What is Estate Planning?

Estate Planning involves both the management and distribution of your assets during lifetime and at death.

What is a Foundational Estate Plan?

There are two main vehicles that are used when implementing a Foundational Estate Plan:

  1. Last Will and Testament

  2. Revocable Living Trust

What is a Last Will and Testament

A Last Will and Testament is a public document which contains instructions on how to distribute your assets to beneficiaries through the probate process.

What is a Revocable Living Trust?

A revocable living trust is a legal document which is created to own the trustmaker’s, or grantor’s, assets.  The assets are managed by a trustee (which is generally the trustmaker, during his lifetime) for a beneficiary or beneficiaries. 

What are the benefits of implementing a Revocable Living Trust?

There are many advantages to a RLT plan, as opposed to a Will based plan.  Some are set forth below:

  1. Probate Avoidance- If the trustmaker places all his assets in his RLT (known as “funding”) and owns nothing in his name, then at death, he will avoid probate. While probate in Georgia is “simple”, it is still time consuming, expensive, and leads to court oversight.  Probate in Georgia is like minor surgery, it is no big deal…until it happens to you!

  2. Incapacity Planning- Assets owned by a RLT can be managed by the trustmaker as trustee. Upon incapacity of the trustmaker, the RLT will name a successor trustee, or “Incapacity Trustee” who will take over and manage the trust assets for the benefit of the trustmaker-beneficiary.

  3. Estate Tax Planning- With a property drafted RLT plan, a trustmaker can take advantage of Estate tax or “Death” tax exemptions; thus, potentially saving his Estate a substantial amount of money in tax. More money left in your Trust/Estate means more money to pass down to your beneficiaries.

  4. Asset Protection after death- Through a RLT plan, (also with a Will) a trustmaker may build in sub-trusts to pass his assets on to his beneficiaries. With certain restrictions, beneficiaries can be named as trustees of their own trust, which gives them the use and limited control of the assets, without exposing the assets to liability from creditors and divorce.  This is because the beneficiaries do not “own” the assets personally, therefore the assets cannot be attached by creditors.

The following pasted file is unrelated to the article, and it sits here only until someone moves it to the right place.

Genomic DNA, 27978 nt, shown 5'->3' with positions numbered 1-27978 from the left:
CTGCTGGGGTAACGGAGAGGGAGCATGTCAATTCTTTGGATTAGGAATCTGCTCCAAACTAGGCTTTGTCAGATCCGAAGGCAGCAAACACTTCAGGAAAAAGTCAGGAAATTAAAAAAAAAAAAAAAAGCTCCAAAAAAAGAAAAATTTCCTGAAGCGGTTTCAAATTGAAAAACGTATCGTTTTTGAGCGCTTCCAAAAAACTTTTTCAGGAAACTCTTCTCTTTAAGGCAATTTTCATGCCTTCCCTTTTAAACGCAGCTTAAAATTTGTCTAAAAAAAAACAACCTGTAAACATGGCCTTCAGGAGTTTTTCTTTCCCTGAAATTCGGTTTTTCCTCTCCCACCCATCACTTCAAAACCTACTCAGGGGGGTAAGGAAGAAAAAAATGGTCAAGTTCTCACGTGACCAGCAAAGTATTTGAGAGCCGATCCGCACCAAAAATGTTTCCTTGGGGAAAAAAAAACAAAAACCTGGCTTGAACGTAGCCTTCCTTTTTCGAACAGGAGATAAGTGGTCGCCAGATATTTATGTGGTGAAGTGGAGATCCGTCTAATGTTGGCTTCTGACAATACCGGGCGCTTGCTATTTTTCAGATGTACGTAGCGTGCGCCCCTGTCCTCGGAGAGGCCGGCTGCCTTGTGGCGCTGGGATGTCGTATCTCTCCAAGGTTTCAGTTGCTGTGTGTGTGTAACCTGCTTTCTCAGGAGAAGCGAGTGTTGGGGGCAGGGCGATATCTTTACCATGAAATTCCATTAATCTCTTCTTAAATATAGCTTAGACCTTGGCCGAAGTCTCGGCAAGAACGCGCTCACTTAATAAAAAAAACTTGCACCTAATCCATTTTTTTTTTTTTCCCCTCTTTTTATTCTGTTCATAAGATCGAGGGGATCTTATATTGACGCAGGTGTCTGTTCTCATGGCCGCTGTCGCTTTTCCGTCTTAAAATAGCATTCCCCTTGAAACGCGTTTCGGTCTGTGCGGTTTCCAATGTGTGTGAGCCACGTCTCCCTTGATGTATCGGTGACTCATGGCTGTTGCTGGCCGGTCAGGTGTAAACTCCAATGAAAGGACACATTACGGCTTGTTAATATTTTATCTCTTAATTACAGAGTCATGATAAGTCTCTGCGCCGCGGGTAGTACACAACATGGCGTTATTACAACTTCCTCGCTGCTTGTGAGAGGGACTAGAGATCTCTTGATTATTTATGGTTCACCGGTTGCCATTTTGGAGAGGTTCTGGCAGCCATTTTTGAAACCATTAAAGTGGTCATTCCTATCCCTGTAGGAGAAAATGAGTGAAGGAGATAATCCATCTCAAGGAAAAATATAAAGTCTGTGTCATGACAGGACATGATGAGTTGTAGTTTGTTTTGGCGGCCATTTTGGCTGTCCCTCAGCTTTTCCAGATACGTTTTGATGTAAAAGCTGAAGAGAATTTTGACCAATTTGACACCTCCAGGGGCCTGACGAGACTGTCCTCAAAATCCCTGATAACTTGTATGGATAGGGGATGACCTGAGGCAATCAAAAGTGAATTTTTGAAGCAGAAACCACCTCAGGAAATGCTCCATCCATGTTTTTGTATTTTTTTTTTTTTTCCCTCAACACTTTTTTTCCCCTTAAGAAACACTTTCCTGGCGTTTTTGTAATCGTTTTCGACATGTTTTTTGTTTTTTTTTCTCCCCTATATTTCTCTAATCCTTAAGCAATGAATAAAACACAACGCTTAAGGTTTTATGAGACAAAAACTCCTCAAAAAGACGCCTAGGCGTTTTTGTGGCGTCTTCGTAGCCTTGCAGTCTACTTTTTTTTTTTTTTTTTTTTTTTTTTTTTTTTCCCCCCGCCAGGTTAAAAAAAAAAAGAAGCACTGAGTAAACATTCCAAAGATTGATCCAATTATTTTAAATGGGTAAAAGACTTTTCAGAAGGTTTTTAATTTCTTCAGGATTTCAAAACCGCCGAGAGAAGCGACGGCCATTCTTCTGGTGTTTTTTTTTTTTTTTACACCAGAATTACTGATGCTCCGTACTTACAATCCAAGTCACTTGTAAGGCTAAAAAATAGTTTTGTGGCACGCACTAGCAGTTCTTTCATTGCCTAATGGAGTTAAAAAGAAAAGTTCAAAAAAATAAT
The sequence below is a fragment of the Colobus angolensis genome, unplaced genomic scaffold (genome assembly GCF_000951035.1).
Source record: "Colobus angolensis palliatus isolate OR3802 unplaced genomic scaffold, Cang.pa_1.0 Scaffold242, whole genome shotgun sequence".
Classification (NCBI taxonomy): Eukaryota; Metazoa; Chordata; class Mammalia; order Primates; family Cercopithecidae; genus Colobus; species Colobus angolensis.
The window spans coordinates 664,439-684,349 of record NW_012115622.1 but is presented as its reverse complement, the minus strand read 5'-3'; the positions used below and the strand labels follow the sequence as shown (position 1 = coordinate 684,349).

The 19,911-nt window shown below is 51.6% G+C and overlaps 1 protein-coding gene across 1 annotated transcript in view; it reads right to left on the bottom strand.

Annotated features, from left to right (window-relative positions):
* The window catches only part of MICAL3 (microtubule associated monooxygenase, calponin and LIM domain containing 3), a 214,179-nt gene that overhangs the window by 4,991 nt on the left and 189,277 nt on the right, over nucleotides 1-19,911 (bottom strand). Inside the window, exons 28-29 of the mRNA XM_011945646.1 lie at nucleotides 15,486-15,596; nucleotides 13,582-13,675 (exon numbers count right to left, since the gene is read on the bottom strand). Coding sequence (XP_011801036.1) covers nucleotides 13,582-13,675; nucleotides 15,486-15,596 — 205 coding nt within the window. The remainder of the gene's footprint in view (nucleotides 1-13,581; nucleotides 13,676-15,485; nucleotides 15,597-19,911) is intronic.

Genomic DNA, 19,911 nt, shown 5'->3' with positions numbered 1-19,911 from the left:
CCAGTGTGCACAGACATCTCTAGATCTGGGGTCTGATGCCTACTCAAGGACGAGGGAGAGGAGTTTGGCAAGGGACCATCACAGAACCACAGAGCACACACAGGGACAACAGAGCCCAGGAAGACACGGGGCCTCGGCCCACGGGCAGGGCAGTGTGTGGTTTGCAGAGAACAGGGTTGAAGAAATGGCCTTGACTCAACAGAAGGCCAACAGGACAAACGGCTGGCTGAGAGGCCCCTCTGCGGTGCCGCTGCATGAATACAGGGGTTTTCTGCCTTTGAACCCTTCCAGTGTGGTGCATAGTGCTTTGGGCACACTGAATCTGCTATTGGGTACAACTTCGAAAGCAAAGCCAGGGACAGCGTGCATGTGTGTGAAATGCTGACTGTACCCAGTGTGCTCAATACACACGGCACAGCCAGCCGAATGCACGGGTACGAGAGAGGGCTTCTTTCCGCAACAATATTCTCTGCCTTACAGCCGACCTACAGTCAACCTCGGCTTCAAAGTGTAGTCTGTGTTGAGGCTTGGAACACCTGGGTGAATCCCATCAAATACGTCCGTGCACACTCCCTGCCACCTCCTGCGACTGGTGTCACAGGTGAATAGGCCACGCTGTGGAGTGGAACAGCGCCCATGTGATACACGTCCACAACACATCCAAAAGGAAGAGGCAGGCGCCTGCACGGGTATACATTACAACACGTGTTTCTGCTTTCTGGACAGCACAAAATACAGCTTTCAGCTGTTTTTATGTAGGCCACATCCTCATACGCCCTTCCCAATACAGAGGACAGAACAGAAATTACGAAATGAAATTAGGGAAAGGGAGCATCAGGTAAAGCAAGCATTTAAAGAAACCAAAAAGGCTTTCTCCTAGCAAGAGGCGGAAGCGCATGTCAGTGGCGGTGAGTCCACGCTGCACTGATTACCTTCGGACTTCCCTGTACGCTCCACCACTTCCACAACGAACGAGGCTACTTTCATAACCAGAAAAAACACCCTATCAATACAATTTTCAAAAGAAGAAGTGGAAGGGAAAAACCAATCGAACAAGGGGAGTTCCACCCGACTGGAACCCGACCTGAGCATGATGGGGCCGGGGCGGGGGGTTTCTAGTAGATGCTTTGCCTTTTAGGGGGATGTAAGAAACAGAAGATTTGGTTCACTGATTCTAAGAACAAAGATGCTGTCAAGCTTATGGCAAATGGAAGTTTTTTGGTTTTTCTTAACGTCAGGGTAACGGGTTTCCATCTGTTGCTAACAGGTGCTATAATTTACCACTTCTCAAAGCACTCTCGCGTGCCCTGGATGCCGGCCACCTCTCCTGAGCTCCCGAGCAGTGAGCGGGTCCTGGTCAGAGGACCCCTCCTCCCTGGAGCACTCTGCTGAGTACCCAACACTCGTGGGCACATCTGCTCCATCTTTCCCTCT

5. Privacy- A Last Will and Testament is made public through the probate process; this means that anyone that chooses to may go to the courthouse and potentially find out what you owned and who is receiving it. A RLT is not filed anywhere and does not becomes public record, thereby maintaining your privacy from creditors and predators.

What other documents make up my Foundational Estate Plan?

Other documents that should be implemented in a complete foundational estate plan include: a Pour-Over Will (if you choose to use an RLT), Durable Power of Attorney, HIPAA Authorization, and the Georgia Advance Directive for Healthcare.

What is a Pour-Over Will?

A Pour-Over Will is a type of Will that directs your executor to transfer assets in your name at death to your RLT.  It directs your assets to be “poured-over” into your RLT to be distributed in accordance with its terms.

My trustee manages my trust. Why do I need to name a Durable Power of Attorney? 

A trustee only has the power to manage assets that are owned by your trust.  A trustee has no power over any assets that are not in your trust; therefore, an Agent should be named to manage assets that have not been put into your trust. 

*Also, in the Durable Power of Attorney, your Agent should be given the authority to “fund” your RLT.

What is a HIPPA Authorization?

A HIPAA Authorization is a document in which you name those persons who, under the federal HIPAA law which, among other things, may cause a medical provider to restrict access to your medical information.  You want to be sure to name people who can access your medical records on your behalf. Typically, the individuals will be the same as those you name as your agents for healthcare pursuant to the Advance Directive for Healthcare.

What is an Advance Directive?

The Georgia Advance Directive for Healthcare is a document through which you can name a healthcare agent to make healthcare decisions on your behalf if you are unable to make them.  Through the Georgia Advance Directive, you can choose how you want to be treated regarding end-of-life treatment preferences, if you are unable to make those decisions.